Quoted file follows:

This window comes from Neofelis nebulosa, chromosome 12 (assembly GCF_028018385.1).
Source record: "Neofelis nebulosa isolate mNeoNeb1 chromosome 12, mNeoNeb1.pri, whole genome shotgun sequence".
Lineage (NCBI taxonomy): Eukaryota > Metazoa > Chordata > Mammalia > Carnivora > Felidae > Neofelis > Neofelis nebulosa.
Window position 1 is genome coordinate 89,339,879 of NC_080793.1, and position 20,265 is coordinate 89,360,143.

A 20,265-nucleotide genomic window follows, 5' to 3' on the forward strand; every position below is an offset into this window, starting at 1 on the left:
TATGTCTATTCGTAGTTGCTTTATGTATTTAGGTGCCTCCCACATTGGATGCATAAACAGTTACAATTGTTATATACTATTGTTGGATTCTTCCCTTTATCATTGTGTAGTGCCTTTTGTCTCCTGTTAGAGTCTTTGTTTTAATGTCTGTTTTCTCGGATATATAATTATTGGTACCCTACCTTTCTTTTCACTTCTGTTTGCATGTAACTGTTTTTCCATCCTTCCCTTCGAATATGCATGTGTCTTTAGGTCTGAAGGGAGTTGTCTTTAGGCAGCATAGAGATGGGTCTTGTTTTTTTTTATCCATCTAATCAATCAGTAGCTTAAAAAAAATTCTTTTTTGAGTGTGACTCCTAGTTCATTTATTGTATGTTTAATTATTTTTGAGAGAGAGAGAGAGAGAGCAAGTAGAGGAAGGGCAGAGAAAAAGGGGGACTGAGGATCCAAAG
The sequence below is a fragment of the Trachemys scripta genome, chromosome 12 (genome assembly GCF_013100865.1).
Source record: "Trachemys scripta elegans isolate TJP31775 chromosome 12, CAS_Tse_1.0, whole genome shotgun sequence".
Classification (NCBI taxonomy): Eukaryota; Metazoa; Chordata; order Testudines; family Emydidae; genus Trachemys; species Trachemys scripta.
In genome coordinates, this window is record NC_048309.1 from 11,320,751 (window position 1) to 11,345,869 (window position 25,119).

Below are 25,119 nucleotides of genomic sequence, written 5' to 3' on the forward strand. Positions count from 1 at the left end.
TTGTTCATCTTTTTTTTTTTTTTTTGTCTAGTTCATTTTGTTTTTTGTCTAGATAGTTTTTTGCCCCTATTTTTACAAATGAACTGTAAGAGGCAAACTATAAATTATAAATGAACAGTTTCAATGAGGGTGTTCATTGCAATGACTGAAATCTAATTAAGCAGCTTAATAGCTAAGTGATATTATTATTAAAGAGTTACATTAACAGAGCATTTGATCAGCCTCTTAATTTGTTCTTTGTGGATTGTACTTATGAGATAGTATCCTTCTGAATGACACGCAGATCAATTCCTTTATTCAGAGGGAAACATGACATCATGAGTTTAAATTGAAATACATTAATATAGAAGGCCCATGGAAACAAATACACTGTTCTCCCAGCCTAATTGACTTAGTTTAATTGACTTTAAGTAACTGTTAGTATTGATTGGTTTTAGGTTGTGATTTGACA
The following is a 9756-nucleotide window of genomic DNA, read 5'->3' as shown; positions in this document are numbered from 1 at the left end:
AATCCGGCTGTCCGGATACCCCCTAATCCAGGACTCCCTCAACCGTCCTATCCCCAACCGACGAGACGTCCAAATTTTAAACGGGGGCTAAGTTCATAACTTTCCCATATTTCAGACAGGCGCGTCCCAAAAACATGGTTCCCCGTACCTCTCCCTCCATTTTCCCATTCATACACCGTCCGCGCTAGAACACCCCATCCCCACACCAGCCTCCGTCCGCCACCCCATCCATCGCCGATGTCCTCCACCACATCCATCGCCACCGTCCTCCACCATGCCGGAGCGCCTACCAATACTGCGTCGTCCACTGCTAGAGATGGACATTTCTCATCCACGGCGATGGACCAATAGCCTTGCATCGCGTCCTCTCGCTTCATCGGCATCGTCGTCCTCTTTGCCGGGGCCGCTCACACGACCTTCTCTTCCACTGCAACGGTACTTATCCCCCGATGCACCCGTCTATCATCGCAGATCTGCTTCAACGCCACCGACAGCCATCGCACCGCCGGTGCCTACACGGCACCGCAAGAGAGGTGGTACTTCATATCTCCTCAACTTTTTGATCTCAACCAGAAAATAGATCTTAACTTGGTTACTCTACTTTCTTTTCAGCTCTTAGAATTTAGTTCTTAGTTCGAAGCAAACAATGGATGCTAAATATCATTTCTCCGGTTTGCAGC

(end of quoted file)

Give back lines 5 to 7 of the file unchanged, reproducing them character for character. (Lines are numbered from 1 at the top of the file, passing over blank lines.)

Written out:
A 20,265-nucleotide genomic window follows, 5' to 3' on the forward strand; every position below is an offset into this window, starting at 1 on the left:
TATGTCTATTCGTAGTTGCTTTATGTATTTAGGTGCCTCCCACATTGGATGCATAAACAGTTACAATTGTTATATACTATTGTTGGATTCTTCCCTTTATCATTGTGTAGTGCCTTTTGTCTCCTGTTAGAGTCTTTGTTTTAATGTCTGTTTTCTCGGATATATAATTATTGGTACCCTACCTTTCTTTTCACTTCTGTTTGCATGTAACTGTTTTTCCATCCTTCCCTTCGAATATGCATGTGTCTTTAGGTCTGAAGGGAGTTGTCTTTAGGCAGCATAGAGATGGGTCTTGTTTTTTTTTATCCATCTAATCAATCAGTAGCTTAAAAAAAATTCTTTTTTGAGTGTGACTCCTAGTTCATTTATTGTATGTTTAATTATTTTTGAGAGAGAGAGAGAGAGAGCAAGTAGAGGAAGGGCAGAGAAAAAGGGGGACTGAGGATCCAAAG
The sequence below is a fragment of the Trachemys scripta genome, chromosome 12 (genome assembly GCF_013100865.1).